Nearly 500 years after Martin Luther nailed his 95 theses to the Castle Church door, the largest Lutheran denomination in the U.S. has approved a declaration recognizing “there are no longer church-dividing issues” on many points with the Roman Catholic Church. The “Declaration on the Way” was approved 931-9 by the 2016 Evangelical Lutheran Church in America Churchwide Assembly in New Orleans.

Sources: Big Story AP, Baptist Press, World Magazine, Fox News, Religion News Service

South_Asia

An mission team member teaches girls at a missions center in South Asia last March.

The best kind of advertising is free advertising, I’m pretty sure I heard in my college “Introduction to Public Relations” class. When it comes to missions, I think my professor knew what he was talking about.

Have you ever talked to someone who just got back from a mission trip? It’s like the old joke (that has been given new life with modern phenomena like veganism and CrossFit):

How do you know someone just got back from a mission trip (or is a vegan, or does CrossFit)?

MIO-box-smallDon’t worry, they’ll tell you about it.

And isn’t that a good thing? To share missions stories and try to help the people who weren’t there understand why you felt compelled to go—and probably go back? Even better, talking about a mission trip gives you an opportunity to challenge them to go.

Mark Emerson recently described a mission volunteer as a “living brochure.” The woman he was talking about, Lindsay McDonald, is a pastor’s wife from Casey, Ill., who went to South Asia in March with a small team from Illinois. The group shared the gospel in villages  where more than 90% of the population is Muslim.

Watch the Mission Illinois Offering video, Mobilizing Volunteers Worldwide, to learn more about Lindsay McDonald’s South Asia trip

They also visited community centers where women are learning job skills and Bible stories.

When the team got back to Illinois, they started telling their stories. The group is contagious, Emerson said, but in the best possible way. And people are catching what they have.

When the team got back to Illinois, they started telling their stories. The group is contagious, but in the best possible way.

I went to Haiti with an IBSA GO Team in 2013. When I got back to Illinois, it was all I talked about for a few weeks. My husband was on the team too, so we talked about it at home. I wrote about it in the Illinois Baptist. We shared with our community group and local church about the trip.

Haiti was constantly on our lips and on our hearts.

Before you get too impressed, I should confess that a weekend spent binge-watching Downton Abbey has had the same effect on me. Without meaning to, I start using the cadence and accent of early 1900s Britain. That’s what an immersive experience does: We adopt the passion and language of the experience that has captivated us.

We become living brochures. And in the best cases, what we’re advertising is the call to sacrifice time, money, energy, comfort, even safety, for the sake of taking the gospel to a place and a people deeply in need of it.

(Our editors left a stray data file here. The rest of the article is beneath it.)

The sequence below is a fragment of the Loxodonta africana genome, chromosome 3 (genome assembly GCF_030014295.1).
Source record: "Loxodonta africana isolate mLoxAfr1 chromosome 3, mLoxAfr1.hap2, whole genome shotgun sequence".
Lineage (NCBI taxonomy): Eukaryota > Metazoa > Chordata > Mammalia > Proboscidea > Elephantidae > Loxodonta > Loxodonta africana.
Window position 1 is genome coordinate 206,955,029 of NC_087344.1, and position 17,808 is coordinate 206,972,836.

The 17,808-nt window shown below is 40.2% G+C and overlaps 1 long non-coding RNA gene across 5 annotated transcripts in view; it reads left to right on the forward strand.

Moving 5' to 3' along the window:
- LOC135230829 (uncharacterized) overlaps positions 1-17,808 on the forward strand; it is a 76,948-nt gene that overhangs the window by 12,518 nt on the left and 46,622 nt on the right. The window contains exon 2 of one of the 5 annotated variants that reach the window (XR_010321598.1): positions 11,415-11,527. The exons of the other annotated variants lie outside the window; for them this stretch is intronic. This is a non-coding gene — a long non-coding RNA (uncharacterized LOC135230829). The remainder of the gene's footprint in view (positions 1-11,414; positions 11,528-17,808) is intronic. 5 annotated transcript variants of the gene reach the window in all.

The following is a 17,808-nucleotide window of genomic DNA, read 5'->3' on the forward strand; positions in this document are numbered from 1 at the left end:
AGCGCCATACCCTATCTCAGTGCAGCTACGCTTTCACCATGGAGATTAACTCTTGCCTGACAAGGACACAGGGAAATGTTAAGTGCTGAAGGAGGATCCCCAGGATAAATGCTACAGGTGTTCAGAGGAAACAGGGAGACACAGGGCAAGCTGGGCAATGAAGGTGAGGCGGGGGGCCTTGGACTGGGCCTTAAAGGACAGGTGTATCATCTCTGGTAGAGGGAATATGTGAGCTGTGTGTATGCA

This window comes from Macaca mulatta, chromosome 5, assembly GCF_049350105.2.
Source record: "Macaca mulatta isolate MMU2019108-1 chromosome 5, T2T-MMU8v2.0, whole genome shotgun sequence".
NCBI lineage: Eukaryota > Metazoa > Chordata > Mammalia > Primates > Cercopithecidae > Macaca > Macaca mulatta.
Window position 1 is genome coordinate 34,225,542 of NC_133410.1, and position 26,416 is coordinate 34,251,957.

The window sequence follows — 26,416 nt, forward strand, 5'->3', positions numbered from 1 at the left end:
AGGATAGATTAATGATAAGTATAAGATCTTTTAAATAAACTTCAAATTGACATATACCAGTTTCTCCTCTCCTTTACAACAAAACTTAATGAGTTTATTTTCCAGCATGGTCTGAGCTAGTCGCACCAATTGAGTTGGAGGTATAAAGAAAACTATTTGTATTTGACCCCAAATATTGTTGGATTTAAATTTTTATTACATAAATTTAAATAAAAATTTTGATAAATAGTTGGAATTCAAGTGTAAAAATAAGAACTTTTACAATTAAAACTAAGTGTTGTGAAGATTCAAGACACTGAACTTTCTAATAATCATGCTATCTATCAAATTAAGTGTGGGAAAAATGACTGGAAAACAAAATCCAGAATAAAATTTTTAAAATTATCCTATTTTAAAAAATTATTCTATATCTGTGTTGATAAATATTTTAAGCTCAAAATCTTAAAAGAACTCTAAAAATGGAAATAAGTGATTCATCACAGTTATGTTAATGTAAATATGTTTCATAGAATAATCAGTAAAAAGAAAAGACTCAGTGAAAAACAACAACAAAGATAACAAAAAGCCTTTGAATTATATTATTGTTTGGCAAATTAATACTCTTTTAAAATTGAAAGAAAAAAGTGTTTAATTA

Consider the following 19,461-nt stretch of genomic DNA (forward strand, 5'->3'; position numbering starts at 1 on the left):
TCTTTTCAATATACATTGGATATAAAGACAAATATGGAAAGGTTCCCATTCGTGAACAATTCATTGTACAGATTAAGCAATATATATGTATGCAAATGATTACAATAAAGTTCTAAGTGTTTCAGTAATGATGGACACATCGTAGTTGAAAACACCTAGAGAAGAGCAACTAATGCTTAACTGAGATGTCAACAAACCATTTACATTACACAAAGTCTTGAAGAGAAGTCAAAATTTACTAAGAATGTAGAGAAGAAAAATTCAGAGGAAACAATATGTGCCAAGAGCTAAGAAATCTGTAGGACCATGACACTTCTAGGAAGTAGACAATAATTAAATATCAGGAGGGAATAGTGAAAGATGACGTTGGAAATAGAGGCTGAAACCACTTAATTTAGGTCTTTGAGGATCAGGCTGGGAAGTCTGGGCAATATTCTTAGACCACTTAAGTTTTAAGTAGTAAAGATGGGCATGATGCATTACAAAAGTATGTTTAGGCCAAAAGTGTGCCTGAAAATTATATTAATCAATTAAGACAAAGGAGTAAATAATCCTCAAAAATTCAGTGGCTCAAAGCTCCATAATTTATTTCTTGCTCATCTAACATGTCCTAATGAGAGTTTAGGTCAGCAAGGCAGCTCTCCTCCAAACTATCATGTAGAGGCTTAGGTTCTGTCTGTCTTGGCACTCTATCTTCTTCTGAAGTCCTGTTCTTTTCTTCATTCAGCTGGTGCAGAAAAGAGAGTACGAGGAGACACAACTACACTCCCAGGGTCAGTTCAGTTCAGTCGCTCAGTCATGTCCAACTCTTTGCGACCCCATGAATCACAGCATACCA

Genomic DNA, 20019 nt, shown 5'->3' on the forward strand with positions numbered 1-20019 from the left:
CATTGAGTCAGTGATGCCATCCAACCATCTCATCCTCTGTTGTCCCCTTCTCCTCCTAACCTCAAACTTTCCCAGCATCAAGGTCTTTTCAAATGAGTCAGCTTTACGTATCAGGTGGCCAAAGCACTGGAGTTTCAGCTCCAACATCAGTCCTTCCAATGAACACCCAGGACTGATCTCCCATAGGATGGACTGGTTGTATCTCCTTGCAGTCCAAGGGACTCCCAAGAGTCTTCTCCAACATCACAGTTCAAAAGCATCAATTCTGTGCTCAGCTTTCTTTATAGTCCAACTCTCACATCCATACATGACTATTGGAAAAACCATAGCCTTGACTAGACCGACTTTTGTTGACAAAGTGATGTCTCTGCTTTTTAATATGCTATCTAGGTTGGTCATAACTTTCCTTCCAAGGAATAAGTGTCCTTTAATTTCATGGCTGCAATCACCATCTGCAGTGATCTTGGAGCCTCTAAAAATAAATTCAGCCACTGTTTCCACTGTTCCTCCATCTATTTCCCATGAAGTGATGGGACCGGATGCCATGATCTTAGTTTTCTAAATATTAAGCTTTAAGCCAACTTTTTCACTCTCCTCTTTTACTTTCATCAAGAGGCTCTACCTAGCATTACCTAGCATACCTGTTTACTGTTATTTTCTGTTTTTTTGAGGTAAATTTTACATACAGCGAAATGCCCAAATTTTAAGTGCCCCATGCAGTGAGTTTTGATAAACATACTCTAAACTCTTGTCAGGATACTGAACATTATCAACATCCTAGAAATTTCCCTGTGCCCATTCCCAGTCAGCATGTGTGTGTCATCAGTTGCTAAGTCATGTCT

Free advertising, for a really great product.

Learn more about the Mission Illinois Offering and Week of Prayer September 11-18.

– Meredith Flynn is an editorial contributor to the Illinois Baptist

Who’s at the table?

ib2newseditor —  August 18, 2016

Office chairLooking around the table at a leadership meeting, I noted who was there. More important, I realized who wasn’t.

This was the first meeting under the church’s new leadership structure. Most of the people had served in leadership capacities and most of them had served together at one time or another. But they had not all served together at the same time.

So we brought them together.

The need in this congregation was enhanced communication among ministry planners. The church’s various ministries had a history of bumping heads. There was confusion over use of rooms and recruiting workers. There was often a sense that no one really knew what was going on. And it was evident that the ministry teams held differing views on their own purposes, and different interpretations of the vision of the church.

Surely a regular meeting of the leaders would help to fix this. But it didn’t.

Not all the leaders were there. One man who said he hated meetings chose not to attend, so his cause had no voice in the allocation of dates and resources. Another team had three people in attendance, so the discussion felt tilted to their interests.

Sitting there, I made a few notes:

• Everyone here is a longtime member. Are there new people with fresh ideas we should bring to the table?

• Everyone is from the same generation. How can we bring other age groups to the discussion?

• Everyone is from an elected position, but not all ministries are represented. And a couple don’t need this level of input. Which are the right ministries to include so the vision is accomplished?

• Our discussion seems dominated by a few not-well-prepared people. How can we improve their preparation or dismiss them from the group?

• After this meeting, we still need buy-in from “unelected” leaders. How can we bring opinion leaders to the table?

Next time you’re at a leadership meeting, give some thought to who’s at the table.

 This article first appeared in the Fall 2016 issue of the Resource Magazine. Read it online at Resource.IBSA.org.

 – Eric Reed is editor of the Illinois Baptist